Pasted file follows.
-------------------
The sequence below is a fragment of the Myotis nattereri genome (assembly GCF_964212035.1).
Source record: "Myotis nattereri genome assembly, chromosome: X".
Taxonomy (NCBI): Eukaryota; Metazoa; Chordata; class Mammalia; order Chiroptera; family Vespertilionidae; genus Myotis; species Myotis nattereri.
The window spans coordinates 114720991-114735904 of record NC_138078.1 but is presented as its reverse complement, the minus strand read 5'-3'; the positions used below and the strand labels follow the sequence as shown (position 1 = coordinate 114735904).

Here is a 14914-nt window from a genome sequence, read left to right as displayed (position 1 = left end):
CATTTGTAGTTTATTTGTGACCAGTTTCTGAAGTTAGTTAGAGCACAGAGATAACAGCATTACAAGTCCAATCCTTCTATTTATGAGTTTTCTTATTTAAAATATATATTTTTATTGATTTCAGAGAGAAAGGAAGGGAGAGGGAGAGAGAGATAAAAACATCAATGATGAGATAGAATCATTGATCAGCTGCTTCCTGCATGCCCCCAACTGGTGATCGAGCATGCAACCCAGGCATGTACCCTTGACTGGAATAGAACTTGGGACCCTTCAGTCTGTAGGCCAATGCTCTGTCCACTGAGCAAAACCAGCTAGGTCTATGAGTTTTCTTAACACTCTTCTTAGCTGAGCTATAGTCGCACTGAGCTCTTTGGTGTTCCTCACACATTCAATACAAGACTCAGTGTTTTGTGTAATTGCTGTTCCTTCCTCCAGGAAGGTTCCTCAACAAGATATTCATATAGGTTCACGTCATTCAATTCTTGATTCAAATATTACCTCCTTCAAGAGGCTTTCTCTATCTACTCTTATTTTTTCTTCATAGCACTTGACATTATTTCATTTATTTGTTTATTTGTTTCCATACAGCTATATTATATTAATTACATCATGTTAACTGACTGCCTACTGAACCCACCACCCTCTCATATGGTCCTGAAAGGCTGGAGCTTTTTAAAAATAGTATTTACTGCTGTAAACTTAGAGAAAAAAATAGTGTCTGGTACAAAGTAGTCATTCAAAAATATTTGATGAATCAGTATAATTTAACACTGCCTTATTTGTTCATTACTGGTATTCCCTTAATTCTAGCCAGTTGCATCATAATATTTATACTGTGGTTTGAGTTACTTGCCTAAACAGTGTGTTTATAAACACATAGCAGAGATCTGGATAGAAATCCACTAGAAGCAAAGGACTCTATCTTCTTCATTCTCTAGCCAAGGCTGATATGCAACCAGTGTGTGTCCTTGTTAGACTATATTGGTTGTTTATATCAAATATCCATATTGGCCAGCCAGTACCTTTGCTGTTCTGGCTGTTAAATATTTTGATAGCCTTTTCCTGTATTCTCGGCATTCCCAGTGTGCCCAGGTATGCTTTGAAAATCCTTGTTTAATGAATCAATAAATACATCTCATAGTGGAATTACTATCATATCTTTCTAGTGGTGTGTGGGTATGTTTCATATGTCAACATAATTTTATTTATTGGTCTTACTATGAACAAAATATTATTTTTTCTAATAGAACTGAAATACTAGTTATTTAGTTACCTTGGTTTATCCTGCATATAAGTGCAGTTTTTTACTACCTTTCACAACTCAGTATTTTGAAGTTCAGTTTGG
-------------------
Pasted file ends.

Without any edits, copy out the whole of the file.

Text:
The sequence below is a fragment of the Myotis nattereri genome (assembly GCF_964212035.1).
Source record: "Myotis nattereri genome assembly, chromosome: X".
Taxonomy (NCBI): Eukaryota; Metazoa; Chordata; class Mammalia; order Chiroptera; family Vespertilionidae; genus Myotis; species Myotis nattereri.
The window spans coordinates 114720991-114735904 of record NC_138078.1 but is presented as its reverse complement, the minus strand read 5'-3'; the positions used below and the strand labels follow the sequence as shown (position 1 = coordinate 114735904).

Here is a 14914-nt window from a genome sequence, read left to right as displayed (position 1 = left end):
CATTTGTAGTTTATTTGTGACCAGTTTCTGAAGTTAGTTAGAGCACAGAGATAACAGCATTACAAGTCCAATCCTTCTATTTATGAGTTTTCTTATTTAAAATATATATTTTTATTGATTTCAGAGAGAAAGGAAGGGAGAGGGAGAGAGAGATAAAAACATCAATGATGAGATAGAATCATTGATCAGCTGCTTCCTGCATGCCCCCAACTGGTGATCGAGCATGCAACCCAGGCATGTACCCTTGACTGGAATAGAACTTGGGACCCTTCAGTCTGTAGGCCAATGCTCTGTCCACTGAGCAAAACCAGCTAGGTCTATGAGTTTTCTTAACACTCTTCTTAGCTGAGCTATAGTCGCACTGAGCTCTTTGGTGTTCCTCACACATTCAATACAAGACTCAGTGTTTTGTGTAATTGCTGTTCCTTCCTCCAGGAAGGTTCCTCAACAAGATATTCATATAGGTTCACGTCATTCAATTCTTGATTCAAATATTACCTCCTTCAAGAGGCTTTCTCTATCTACTCTTATTTTTTCTTCATAGCACTTGACATTATTTCATTTATTTGTTTATTTGTTTCCATACAGCTATATTATATTAATTACATCATGTTAACTGACTGCCTACTGAACCCACCACCCTCTCATATGGTCCTGAAAGGCTGGAGCTTTTTAAAAATAGTATTTACTGCTGTAAACTTAGAGAAAAAAATAGTGTCTGGTACAAAGTAGTCATTCAAAAATATTTGATGAATCAGTATAATTTAACACTGCCTTATTTGTTCATTACTGGTATTCCCTTAATTCTAGCCAGTTGCATCATAATATTTATACTGTGGTTTGAGTTACTTGCCTAAACAGTGTGTTTATAAACACATAGCAGAGATCTGGATAGAAATCCACTAGAAGCAAAGGACTCTATCTTCTTCATTCTCTAGCCAAGGCTGATATGCAACCAGTGTGTGTCCTTGTTAGACTATATTGGTTGTTTATATCAAATATCCATATTGGCCAGCCAGTACCTTTGCTGTTCTGGCTGTTAAATATTTTGATAGCCTTTTCCTGTATTCTCGGCATTCCCAGTGTGCCCAGGTATGCTTTGAAAATCCTTGTTTAATGAATCAATAAATACATCTCATAGTGGAATTACTATCATATCTTTCTAGTGGTGTGTGGGTATGTTTCATATGTCAACATAATTTTATTTATTGGTCTTACTATGAACAAAATATTATTTTTTCTAATAGAACTGAAATACTAGTTATTTAGTTACCTTGGTTTATCCTGCATATAAGTGCAGTTTTTTACTACCTTTCACAACTCAGTATTTTGAAGTTCAGTTTGG